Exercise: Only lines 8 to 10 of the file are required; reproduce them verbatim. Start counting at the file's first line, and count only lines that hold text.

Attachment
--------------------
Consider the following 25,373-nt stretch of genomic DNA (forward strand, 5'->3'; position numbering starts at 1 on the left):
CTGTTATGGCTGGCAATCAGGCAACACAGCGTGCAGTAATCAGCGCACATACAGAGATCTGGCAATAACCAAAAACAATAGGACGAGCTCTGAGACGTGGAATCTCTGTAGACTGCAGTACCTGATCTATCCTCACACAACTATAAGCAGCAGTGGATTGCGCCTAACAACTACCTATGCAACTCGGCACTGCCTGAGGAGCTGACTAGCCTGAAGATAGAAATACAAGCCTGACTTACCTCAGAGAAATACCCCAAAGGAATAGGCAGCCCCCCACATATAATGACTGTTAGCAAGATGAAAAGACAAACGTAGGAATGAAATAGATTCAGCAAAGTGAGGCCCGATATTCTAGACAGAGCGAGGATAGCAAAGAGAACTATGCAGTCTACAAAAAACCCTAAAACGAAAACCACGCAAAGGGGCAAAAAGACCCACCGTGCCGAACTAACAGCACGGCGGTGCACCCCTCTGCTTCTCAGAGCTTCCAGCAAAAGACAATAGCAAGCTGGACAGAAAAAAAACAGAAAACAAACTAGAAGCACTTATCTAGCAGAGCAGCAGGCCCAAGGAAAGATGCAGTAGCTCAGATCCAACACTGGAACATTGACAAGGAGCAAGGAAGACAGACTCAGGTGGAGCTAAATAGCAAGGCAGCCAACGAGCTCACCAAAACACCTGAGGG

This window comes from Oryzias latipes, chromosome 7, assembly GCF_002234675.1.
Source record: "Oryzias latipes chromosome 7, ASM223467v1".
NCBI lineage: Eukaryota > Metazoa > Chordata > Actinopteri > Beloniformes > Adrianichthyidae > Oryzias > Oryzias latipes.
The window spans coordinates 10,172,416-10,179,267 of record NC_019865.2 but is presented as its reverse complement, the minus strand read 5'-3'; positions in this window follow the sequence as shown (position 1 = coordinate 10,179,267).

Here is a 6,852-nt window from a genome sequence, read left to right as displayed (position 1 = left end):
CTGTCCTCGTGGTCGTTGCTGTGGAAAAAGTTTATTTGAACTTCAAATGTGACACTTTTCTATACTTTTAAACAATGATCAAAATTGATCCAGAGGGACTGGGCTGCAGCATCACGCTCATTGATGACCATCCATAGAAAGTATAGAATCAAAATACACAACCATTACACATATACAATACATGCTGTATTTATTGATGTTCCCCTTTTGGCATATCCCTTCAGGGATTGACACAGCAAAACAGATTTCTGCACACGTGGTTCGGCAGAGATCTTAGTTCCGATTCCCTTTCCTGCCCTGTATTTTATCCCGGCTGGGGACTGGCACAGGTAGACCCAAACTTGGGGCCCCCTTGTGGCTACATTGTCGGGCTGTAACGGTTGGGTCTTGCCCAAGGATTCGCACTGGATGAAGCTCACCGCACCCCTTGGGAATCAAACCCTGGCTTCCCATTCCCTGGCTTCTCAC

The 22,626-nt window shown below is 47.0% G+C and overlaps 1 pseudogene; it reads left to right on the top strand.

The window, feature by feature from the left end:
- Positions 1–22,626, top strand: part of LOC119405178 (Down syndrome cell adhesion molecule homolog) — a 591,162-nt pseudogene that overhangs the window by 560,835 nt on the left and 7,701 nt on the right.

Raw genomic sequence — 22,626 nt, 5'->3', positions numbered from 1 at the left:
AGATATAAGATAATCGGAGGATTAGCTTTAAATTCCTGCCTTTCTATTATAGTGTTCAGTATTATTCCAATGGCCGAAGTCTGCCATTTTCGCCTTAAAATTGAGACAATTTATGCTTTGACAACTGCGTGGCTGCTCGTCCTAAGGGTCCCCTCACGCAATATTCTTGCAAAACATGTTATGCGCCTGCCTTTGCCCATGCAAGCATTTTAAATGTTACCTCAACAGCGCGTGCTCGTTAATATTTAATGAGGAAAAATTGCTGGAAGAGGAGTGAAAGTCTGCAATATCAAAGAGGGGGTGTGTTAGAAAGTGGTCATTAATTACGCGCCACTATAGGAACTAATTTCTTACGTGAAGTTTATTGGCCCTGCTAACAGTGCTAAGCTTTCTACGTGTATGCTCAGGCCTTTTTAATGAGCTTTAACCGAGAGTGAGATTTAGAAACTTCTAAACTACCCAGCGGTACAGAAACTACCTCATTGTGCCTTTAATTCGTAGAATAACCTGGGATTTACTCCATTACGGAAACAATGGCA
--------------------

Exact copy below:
CTGTCCTCGTGGTCGTTGCTGTGGAAAAAGTTTATTTGAACTTCAAATGTGACACTTTTCTATACTTTTAAACAATGATCAAAATTGATCCAGAGGGACTGGGCTGCAGCATCACGCTCATTGATGACCATCCATAGAAAGTATAGAATCAAAATACACAACCATTACACATATACAATACATGCTGTATTTATTGATGTTCCCCTTTTGGCATATCCCTTCAGGGATTGACACAGCAAAACAGATTTCTGCACACGTGGTTCGGCAGAGATCTTAGTTCCGATTCCCTTTCCTGCCCTGTATTTTATCCCGGCTGGGGACTGGCACAGGTAGACCCAAACTTGGGGCCCCCTTGTGGCTACATTGTCGGGCTGTAACGGTTGGGTCTTGCCCAAGGATTCGCACTGGATGAAGCTCACCGCACCCCTTGGGAATCAAACCCTGGCTTCCCATTCCCTGGCTTCTCAC

The 22,626-nt window shown below is 47.0% G+C and overlaps 1 pseudogene; it reads left to right on the top strand.

The window, feature by feature from the left end: